Aboard the Okeanos
The only federally funded vessel exclusively for the purpose of exploration is NOAA’s Okeanos Explorer. Earlier this year CPAESS Writer | Editor Christa Rabenold, who works with NOAA’s Office of Ocean Exploration, spoke with us about her time onboard. At the beginning of every field season NOAA puts the Okeanos Explorer to sea for a “shake down” mission. Its purpose is to test out all of the technical equipment and ensure they are thoroughly prepared for the summer through November expeditions. Christa went on this voyage to learn about what it’s like to experience an expedition; in addition to capturing images, collecting the stories that were uncovered during the trip, and communicating on social media.
While excited about the purpose of the voyage, Christa did have a little bit of trepidation. Like most of us she had not been on a big boat out on the ocean for nights on end. Equipped with an arsenal of anti-nausea medication Christa let her curiosity be her guide. She knew this would be a wonderful experience, and she was not wrong.
When asked about the nature of the planned expedition she told us that, one of the signature approaches that NOAA’s Office of Ocean Exploration uses is “to really be responsive to the scientific and natural resource community.” So in the planning stages of the voyage they reach out to discover what these communities might need to aid them in the progress of their work. When the voyage was planned to go from Mississippi to Key West, they looked for a man-made object to use in testing out Okeanos’ equipment. In consultation with maritime heritage experts they decided to go to a shipwreck where more information was needed.
The primary purpose of a “shake down” mission is to ensure that the “remotely operated vehicle (ROV), mapping, telepresence, positioning, and other important systems needed to conduct scientific activities were working properly and prepared for the season ahead.” On this voyage the “ROV testing and operations consisted of seven dives using the dual-bodied ROV system of Deep Discoverer and Seirios. Dives ranged in depth from 490 to 3,420 meters (1,608 to 11,220 feet). During these dives, ROV engineers tested Deep Discoverer’s existing electronic, hydraulic, lighting, and camera systems (NOAA).”
Additionally, they were able to test a unique camera with a feature that stimulates bioluminescence, and adjusted their multi-beam sonar all while mapping “926 square kilometers (1,902 square miles) and 829 linear kilometers (515 miles) of seafloor in areas deeper than 200 meters (656 feet), focusing on areas with no or low-quality mapping data (NOAA).” They also collected geological, biological; and water samples for environmental DNA analysis.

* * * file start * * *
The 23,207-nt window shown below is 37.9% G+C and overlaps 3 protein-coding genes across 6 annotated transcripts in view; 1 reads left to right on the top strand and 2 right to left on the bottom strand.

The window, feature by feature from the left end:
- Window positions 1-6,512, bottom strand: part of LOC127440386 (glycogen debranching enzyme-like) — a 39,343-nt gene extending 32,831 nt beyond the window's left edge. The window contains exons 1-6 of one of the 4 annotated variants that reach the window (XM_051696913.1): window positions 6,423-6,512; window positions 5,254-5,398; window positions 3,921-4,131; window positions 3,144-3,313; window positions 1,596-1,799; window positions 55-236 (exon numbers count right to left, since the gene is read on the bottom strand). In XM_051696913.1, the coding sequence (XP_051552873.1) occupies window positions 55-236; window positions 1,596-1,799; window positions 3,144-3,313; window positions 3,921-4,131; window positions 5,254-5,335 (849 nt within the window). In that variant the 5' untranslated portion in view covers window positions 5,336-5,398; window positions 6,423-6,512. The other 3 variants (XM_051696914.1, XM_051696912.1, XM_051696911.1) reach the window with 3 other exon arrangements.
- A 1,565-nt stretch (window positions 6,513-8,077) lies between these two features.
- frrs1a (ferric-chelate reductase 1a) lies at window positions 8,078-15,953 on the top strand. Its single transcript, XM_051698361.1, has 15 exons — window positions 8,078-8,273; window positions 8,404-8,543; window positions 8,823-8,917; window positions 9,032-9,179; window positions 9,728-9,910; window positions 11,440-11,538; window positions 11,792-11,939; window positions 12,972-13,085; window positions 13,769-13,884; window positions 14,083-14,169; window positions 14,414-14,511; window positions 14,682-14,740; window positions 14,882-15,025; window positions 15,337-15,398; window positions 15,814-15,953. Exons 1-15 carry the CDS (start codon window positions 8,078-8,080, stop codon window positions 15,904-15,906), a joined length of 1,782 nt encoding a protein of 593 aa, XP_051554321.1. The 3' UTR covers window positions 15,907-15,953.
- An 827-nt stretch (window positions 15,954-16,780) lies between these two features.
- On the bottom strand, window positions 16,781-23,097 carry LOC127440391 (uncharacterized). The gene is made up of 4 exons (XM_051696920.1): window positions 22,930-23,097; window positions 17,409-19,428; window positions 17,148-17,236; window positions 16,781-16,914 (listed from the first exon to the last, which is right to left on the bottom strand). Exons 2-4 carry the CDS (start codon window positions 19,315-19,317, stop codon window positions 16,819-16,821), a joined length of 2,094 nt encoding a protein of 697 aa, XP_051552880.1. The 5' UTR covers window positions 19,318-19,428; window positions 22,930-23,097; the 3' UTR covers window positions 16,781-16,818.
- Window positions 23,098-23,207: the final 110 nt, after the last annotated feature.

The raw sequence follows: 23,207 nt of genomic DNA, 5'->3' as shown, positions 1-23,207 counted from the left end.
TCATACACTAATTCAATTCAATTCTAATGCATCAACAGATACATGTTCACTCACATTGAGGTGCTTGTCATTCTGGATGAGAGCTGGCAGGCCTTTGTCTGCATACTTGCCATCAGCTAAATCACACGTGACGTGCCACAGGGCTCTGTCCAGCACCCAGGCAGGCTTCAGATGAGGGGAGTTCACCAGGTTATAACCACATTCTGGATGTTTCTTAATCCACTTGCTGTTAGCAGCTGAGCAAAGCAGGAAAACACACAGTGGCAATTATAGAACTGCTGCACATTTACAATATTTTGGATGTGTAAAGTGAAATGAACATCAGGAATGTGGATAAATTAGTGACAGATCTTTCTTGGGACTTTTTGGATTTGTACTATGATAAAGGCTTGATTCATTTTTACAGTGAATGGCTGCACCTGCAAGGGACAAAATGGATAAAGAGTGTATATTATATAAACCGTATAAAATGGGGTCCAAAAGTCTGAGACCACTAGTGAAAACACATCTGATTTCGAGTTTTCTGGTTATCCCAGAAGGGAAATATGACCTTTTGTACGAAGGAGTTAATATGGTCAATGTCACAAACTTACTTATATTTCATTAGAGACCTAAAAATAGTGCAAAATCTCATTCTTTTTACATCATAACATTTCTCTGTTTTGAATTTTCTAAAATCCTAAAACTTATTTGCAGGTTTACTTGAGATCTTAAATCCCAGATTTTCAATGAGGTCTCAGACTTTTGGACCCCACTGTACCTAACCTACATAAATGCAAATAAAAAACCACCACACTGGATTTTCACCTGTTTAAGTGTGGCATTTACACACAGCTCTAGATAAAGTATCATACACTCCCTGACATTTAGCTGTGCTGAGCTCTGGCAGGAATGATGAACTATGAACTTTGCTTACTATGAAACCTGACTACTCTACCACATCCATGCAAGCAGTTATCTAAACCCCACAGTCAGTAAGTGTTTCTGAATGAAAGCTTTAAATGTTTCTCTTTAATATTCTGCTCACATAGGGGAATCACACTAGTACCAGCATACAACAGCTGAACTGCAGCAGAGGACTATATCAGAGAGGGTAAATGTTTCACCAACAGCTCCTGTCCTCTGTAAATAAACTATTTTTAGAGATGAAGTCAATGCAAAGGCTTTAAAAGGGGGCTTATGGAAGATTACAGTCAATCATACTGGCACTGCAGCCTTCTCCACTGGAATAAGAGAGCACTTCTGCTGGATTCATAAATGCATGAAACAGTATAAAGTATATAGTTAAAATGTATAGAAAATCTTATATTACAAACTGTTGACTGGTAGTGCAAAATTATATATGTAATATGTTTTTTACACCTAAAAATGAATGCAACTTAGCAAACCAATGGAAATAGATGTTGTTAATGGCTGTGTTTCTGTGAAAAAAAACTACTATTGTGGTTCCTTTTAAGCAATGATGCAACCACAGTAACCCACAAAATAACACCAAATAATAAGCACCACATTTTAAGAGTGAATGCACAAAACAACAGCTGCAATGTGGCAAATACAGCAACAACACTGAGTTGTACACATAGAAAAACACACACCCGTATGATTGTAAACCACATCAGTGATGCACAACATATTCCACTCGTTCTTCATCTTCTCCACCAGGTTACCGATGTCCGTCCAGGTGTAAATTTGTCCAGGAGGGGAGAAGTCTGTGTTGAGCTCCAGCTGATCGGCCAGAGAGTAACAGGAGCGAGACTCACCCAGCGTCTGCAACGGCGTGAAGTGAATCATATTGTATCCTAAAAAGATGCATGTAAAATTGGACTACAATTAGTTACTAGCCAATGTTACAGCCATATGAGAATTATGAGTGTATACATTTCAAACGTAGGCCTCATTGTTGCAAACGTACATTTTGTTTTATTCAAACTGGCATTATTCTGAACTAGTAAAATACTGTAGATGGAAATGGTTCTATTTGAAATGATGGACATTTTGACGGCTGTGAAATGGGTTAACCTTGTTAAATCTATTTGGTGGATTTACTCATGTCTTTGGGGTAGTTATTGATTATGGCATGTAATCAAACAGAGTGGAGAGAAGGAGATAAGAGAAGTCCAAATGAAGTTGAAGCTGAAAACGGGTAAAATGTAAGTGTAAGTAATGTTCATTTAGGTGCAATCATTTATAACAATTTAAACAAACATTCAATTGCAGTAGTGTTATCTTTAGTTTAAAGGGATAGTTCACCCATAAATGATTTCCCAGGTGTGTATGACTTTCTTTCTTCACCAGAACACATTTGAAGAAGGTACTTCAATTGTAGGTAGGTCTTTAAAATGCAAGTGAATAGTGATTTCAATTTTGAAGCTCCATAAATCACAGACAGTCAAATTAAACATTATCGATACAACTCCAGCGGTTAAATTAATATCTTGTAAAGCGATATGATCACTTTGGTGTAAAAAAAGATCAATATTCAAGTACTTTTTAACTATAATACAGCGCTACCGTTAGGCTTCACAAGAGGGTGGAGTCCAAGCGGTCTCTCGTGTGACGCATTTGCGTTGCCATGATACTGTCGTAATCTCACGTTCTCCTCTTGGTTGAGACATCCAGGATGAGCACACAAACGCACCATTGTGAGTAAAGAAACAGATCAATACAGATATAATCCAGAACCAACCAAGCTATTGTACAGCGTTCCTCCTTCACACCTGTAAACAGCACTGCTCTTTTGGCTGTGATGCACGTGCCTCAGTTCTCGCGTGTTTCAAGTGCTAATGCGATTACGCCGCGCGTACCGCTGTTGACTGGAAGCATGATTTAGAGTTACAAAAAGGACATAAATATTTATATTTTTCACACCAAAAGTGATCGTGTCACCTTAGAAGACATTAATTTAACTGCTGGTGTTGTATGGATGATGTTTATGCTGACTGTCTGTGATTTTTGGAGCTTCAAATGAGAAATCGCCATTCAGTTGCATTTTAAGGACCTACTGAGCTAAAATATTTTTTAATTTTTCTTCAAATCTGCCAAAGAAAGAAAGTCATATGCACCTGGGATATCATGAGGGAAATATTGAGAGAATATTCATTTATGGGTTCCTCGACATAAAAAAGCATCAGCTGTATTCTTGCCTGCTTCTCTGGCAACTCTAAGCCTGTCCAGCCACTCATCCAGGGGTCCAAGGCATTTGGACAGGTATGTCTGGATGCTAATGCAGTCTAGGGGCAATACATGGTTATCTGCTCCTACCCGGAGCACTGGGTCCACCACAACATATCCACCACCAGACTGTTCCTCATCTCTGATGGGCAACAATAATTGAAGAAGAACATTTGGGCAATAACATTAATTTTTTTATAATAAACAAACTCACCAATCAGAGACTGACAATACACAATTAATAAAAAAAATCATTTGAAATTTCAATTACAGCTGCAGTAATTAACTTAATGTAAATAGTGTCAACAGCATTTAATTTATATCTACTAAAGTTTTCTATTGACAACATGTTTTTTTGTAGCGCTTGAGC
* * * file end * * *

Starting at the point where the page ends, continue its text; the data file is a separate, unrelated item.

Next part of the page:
On the expedition they tested a new BlueView sonar whose purpose is to help ROV pilots find underwater objects before they are lit up by the ROV lights. It is with this equipment that the shipwreck was found. “With video from the dive and extensive research, scientists confirmed that the wreck is likely the historically significant 19th century whaler Industry (NOAA).”
On the bottom of the Gulf of Mexico they found the Industry, a 207 year old whaling vessel. Not only was this an incredible piece of marine archeology, this ship represented the stories of the lives of African slaves and Native Americans who were unsung crew members for ships such as this one. “This 19th century whaling ship will help us learn about the lives of the Black and Native American mariners and their communities, and the immense challenges they faced at sea and on land,” said U.S. Deputy Secretary of Commerce Don Graves. NOAA Administrator Rick Spinrad explained that this discovery “reflects how African Americans and Native Americans prospered in the ocean economy despite facing discrimination and other injustices (NOAA).”
Scientists have since delved deep into the history of the crew members on the Industry and how these ships played pivotal roles in the lives of people who have been historically overlooked. Please find out more about the fascinating research related to the maritime finding of Industry.
After the two weeks onboard, not only had all the critical equipment been tested and prepped for the upcoming season, but a magnificent discovery of great cultural significance was found. The shake down expedition was indeed a success. For Christa this new experience enabled her to not only see the nuts and bolts of what goes into an ocean expedition, but enjoy the thrill of discovery.